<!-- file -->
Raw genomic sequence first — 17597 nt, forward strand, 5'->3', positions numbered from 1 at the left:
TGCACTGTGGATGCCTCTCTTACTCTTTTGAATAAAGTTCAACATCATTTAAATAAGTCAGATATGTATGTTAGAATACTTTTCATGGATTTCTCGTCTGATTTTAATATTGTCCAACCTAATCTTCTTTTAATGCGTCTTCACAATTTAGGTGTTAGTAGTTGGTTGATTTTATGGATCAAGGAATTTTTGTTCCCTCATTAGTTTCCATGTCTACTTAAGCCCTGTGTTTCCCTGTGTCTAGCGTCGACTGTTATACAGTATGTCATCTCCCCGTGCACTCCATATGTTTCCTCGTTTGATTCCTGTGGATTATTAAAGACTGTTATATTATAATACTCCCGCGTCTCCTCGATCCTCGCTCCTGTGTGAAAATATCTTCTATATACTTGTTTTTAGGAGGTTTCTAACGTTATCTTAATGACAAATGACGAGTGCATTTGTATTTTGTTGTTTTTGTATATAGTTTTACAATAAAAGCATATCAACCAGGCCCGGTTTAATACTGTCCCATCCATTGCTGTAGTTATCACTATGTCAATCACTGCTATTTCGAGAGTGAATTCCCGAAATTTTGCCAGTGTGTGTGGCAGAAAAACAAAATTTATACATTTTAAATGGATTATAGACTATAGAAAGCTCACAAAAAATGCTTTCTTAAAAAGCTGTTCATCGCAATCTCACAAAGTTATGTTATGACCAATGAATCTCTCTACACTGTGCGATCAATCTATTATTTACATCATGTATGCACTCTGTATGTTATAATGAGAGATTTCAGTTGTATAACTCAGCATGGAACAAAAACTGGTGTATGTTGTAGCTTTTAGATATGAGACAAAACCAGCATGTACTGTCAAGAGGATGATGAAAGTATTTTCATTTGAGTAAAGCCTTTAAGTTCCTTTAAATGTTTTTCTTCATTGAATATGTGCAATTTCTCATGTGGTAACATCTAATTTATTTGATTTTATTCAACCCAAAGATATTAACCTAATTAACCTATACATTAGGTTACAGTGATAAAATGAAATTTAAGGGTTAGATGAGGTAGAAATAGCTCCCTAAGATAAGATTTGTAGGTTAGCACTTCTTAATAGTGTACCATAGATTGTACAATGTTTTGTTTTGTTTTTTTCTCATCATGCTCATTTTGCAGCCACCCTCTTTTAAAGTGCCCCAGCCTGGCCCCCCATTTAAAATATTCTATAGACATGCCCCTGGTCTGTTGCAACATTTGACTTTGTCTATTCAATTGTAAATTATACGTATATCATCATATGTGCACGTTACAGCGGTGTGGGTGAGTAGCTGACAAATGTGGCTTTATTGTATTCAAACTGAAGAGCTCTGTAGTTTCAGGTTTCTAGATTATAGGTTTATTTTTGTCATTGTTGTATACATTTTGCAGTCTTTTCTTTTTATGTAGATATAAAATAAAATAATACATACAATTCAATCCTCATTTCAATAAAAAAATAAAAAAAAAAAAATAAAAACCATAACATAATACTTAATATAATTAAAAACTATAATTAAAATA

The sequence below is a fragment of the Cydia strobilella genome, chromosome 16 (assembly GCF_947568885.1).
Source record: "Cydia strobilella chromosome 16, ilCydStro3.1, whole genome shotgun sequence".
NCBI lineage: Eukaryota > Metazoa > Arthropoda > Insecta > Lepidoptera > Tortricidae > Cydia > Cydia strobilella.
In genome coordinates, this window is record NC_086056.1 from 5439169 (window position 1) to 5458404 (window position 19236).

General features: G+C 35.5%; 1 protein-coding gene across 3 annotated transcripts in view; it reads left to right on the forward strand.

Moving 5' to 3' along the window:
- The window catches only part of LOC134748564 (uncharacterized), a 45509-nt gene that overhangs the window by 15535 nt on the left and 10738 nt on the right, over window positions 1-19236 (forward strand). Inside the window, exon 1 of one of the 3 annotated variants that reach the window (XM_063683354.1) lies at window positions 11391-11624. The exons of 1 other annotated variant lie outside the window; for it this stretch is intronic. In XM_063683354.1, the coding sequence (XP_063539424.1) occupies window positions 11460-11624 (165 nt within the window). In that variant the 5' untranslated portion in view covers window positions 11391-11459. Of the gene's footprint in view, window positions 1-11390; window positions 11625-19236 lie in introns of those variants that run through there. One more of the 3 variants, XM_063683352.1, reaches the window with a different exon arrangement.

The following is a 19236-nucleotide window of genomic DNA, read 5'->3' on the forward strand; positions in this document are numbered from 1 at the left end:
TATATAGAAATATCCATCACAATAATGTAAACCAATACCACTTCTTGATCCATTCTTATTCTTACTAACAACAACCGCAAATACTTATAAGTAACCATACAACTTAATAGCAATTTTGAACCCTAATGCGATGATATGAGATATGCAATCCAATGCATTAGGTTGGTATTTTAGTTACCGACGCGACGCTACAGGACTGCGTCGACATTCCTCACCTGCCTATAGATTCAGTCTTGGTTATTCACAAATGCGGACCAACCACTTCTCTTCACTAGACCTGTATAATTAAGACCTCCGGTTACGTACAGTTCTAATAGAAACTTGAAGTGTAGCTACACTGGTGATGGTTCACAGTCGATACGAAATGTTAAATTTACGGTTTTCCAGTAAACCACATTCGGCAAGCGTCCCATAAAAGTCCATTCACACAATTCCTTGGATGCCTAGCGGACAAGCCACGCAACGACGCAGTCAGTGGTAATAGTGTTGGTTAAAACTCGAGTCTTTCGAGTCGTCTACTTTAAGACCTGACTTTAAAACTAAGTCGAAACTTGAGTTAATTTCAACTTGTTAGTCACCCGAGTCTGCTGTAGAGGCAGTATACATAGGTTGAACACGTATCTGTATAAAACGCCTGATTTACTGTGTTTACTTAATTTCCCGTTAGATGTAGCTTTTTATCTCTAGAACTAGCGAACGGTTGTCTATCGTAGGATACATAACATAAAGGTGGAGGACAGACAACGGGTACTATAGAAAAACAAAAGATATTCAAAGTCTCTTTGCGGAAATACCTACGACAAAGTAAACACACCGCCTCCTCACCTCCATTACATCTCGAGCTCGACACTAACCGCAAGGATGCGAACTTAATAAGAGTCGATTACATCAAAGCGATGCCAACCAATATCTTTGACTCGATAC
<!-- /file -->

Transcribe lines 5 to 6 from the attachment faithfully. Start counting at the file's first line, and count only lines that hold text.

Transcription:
NCBI lineage: Eukaryota > Metazoa > Arthropoda > Insecta > Lepidoptera > Tortricidae > Cydia > Cydia strobilella.
In genome coordinates, this window is record NC_086056.1 from 5439169 (window position 1) to 5458404 (window position 19236).